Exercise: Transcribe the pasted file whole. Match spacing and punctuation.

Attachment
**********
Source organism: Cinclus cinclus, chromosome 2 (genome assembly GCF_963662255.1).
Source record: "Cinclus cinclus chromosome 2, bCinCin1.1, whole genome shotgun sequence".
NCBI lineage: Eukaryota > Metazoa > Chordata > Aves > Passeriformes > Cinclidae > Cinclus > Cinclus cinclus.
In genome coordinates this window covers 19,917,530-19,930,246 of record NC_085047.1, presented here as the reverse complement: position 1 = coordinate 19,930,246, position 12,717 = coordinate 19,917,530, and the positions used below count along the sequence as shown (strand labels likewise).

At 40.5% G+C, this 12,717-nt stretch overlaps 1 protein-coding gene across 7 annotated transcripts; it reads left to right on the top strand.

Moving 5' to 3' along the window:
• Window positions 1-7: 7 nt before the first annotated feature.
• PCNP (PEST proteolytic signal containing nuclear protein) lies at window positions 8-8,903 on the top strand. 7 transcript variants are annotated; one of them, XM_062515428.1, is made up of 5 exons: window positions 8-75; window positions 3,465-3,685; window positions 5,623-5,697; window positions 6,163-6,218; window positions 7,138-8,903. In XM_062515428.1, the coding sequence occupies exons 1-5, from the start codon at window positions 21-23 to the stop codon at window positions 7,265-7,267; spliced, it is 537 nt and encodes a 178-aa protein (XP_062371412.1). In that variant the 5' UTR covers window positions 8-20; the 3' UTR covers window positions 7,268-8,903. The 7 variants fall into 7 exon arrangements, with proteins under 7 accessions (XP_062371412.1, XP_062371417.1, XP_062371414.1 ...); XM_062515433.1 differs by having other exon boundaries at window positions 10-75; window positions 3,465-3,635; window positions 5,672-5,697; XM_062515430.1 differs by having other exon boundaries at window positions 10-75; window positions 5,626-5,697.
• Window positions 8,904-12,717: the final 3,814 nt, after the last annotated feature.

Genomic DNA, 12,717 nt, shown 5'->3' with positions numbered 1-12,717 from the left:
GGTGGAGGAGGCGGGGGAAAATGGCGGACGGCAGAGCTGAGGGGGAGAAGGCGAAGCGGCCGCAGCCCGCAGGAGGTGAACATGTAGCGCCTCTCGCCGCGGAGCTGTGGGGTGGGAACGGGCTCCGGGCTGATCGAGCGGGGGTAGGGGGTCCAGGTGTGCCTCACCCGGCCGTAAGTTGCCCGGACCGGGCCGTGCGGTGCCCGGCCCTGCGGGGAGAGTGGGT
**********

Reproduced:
Source organism: Cinclus cinclus, chromosome 2 (genome assembly GCF_963662255.1).
Source record: "Cinclus cinclus chromosome 2, bCinCin1.1, whole genome shotgun sequence".
NCBI lineage: Eukaryota > Metazoa > Chordata > Aves > Passeriformes > Cinclidae > Cinclus > Cinclus cinclus.
In genome coordinates this window covers 19,917,530-19,930,246 of record NC_085047.1, presented here as the reverse complement: position 1 = coordinate 19,930,246, position 12,717 = coordinate 19,917,530, and the positions used below count along the sequence as shown (strand labels likewise).

At 40.5% G+C, this 12,717-nt stretch overlaps 1 protein-coding gene across 7 annotated transcripts; it reads left to right on the top strand.

Moving 5' to 3' along the window:
• Window positions 1-7: 7 nt before the first annotated feature.
• PCNP (PEST proteolytic signal containing nuclear protein) lies at window positions 8-8,903 on the top strand. 7 transcript variants are annotated; one of them, XM_062515428.1, is made up of 5 exons: window positions 8-75; window positions 3,465-3,685; window positions 5,623-5,697; window positions 6,163-6,218; window positions 7,138-8,903. In XM_062515428.1, the coding sequence occupies exons 1-5, from the start codon at window positions 21-23 to the stop codon at window positions 7,265-7,267; spliced, it is 537 nt and encodes a 178-aa protein (XP_062371412.1). In that variant the 5' UTR covers window positions 8-20; the 3' UTR covers window positions 7,268-8,903. The 7 variants fall into 7 exon arrangements, with proteins under 7 accessions (XP_062371412.1, XP_062371417.1, XP_062371414.1 ...); XM_062515433.1 differs by having other exon boundaries at window positions 10-75; window positions 3,465-3,635; window positions 5,672-5,697; XM_062515430.1 differs by having other exon boundaries at window positions 10-75; window positions 5,626-5,697.
• Window positions 8,904-12,717: the final 3,814 nt, after the last annotated feature.

Genomic DNA, 12,717 nt, shown 5'->3' with positions numbered 1-12,717 from the left:
GGTGGAGGAGGCGGGGGAAAATGGCGGACGGCAGAGCTGAGGGGGAGAAGGCGAAGCGGCCGCAGCCCGCAGGAGGTGAACATGTAGCGCCTCTCGCCGCGGAGCTGTGGGGTGGGAACGGGCTCCGGGCTGATCGAGCGGGGGTAGGGGGTCCAGGTGTGCCTCACCCGGCCGTAAGTTGCCCGGACCGGGCCGTGCGGTGCCCGGCCCTGCGGGGAGAGTGGGT